52 Eve Stoddard and John Collins, Social and Cultural Foundations, p. 140

53 Ibid.

54 Ibid.

55 Ibid.

56 Lukasz Szulc, Transnational Homosexuals in Communist Poland, p. 40

57 Ibid.

58 Ibid.

59 Ibid.

60 Eve Stoddard and John Collins, Social and Cultural Foundations, p. 144

61 Ibid.

62 Ibid.

63 Ibid.

64 Ibid.

65 Ibid.

66 Ibid.

67 Benjamin Haas, Taiwan's Top Court Rules in Favour of Same-sex Marriage, The Guardian, 24 June 2017, deprived
from https://www.theguardian.com/world/2017/may/24/taiwans-top-court-rules-in-favour-of-same-sex-marriage
68 Liz Clarke, Russia’s Anti-gay Law Brings Controversy Ahead of 2014 Sochi Olympics, The Washington Post, 18

August 2013, deprived from https://www.washingtonpost.com/sports/olympics/russias-anti-gay-law-brings-controversy-


ahead-of-2014-sochi-olympics/2013/08/18/b42b5182-076f-11e3-9259-e2aafe5a5f84_story.html?noredirect=on&utm_

term=.9ef4d76d6216
69 Ibid.

70 Shaun Walker, Vladimir Putin: Gay People at Winter Olympics Must 'Leave Children Alone’, The Guardian, 17
January 2014, deprived from https://www.theguardian.com/world/2014/jan/17/vladimir-putin-gay-winter-olympics-
children
71 Lukasz Szulc, Transnational Homosexuals in Communist Poland, p. 30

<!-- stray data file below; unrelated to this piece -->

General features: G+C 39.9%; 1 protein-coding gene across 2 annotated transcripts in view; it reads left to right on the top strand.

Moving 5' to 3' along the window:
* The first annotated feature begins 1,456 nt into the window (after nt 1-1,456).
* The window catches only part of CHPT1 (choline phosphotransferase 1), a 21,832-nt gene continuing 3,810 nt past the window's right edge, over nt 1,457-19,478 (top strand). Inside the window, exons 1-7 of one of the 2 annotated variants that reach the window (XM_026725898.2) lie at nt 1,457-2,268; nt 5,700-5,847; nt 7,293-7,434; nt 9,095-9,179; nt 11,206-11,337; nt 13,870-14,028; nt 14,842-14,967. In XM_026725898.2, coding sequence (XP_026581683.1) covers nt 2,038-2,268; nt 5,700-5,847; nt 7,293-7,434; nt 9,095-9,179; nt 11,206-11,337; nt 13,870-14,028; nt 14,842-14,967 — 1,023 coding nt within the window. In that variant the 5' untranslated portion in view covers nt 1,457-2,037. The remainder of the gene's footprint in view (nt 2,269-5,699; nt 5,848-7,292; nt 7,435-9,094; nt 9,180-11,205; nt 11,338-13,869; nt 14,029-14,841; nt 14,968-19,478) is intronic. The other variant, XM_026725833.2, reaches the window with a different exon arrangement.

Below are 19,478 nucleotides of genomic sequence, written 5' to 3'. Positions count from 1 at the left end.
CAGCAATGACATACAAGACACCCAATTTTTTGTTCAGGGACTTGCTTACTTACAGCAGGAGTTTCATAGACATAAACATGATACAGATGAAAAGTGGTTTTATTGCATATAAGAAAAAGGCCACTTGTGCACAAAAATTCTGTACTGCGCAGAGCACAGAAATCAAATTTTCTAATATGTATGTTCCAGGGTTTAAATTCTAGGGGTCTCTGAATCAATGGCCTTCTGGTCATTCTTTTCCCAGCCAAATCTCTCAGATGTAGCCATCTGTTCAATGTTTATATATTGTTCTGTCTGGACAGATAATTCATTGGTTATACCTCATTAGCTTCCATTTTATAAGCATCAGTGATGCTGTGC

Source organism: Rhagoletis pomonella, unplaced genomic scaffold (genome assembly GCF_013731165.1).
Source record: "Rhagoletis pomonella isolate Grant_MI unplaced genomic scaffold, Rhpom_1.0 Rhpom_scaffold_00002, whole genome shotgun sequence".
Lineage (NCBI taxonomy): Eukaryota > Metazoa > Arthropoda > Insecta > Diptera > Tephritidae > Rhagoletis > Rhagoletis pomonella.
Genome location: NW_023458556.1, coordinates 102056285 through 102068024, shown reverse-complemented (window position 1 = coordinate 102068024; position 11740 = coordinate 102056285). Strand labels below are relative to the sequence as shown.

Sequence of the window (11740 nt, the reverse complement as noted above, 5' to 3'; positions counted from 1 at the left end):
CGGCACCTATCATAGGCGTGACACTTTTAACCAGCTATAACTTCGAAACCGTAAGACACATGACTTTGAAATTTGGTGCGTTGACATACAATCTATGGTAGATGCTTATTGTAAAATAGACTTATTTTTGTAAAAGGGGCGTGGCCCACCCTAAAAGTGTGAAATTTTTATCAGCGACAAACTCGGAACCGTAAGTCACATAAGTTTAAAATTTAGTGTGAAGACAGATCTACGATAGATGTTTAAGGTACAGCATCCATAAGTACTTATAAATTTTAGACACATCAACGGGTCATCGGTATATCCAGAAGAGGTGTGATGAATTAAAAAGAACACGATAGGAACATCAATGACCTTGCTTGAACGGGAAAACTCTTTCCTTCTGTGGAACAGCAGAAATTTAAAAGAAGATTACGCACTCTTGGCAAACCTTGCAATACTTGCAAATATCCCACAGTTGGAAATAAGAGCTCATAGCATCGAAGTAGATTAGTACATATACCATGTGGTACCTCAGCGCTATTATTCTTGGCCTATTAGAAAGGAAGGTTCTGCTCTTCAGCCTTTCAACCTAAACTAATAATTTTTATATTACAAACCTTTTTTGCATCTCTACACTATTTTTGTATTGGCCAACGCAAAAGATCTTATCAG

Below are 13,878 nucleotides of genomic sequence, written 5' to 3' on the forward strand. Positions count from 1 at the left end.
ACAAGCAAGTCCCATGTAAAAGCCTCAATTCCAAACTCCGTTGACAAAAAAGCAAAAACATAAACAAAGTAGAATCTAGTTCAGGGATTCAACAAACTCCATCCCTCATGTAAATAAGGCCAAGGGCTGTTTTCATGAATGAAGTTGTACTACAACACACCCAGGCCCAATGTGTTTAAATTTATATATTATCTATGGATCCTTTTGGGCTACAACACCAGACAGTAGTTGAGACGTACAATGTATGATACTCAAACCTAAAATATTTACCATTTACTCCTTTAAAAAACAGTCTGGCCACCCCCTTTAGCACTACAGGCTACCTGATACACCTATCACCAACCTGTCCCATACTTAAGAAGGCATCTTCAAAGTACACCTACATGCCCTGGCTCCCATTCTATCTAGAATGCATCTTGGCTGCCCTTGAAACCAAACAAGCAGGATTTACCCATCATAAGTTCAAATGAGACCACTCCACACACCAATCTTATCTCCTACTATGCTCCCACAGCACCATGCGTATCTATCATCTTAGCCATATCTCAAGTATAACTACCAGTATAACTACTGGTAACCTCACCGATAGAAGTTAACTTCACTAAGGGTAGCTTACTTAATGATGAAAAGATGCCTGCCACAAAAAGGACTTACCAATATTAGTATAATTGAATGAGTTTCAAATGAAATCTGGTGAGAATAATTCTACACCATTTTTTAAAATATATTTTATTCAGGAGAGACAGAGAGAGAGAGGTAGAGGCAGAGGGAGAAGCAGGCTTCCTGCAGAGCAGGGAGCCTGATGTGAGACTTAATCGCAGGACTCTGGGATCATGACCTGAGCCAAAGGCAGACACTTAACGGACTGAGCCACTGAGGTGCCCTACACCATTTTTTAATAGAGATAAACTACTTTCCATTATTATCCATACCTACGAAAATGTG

72 Nico Lang, “Moonlight” is the First LGBT Movie to Win Best Picture. Here’s Why It Matters, Salon, 28 February
2017, https://www.salon.com/2017/02/28/moonlight-is-the-first-lgbt-movie-to-win-best-picture-heres-why-it-matters/
73 Mary Emily O’Hara, 'Moonlight' Makes Oscars History as 1st LGBTQ Best Picture Winner, NBC News, 28

February 2017, deprived from https://www.nbcnews.com/feature/nbc-out/moonlight-makes-oscars-history-1st-lgbtq-


best-picture-winner-n726116
74 Reuters, LGBT Characters on U.S. TV at Record Highs, 9 November 2017, deprived from https://
www.reuters.com/article/us-television-lgbt/lgbt-characters-on-u-s-tv-at-record-highs-idUSKBN1D91Z2
75 Ibid.

76 Ryan Houlihan, How RuPaul’s Drag Race Led a Gay Cultural Revolution — and Changed My Life, Teen Vogue,
15 June 2016, deprived from https://www.teenvogue.com/story/how-rupauls-drag-race-led-a-gay-cultural-revolution
77 Lukasz Szulc, Transnational Homosexuals in Communist Poland, p. 30

78 Ibid.

79 Jonathan Wells, Tyler Oakley: How the Internet Revolutionised LGBT Life, The Telegraph, 12 November 2015,
deprived from https://www.telegraph.co.uk/men/thinking-man/tyler-oakley-how-the-internet-revolutionised-lgbt-life/
80 Eve Stoddard and John Collins, Social and Cultural Foundations, p. 141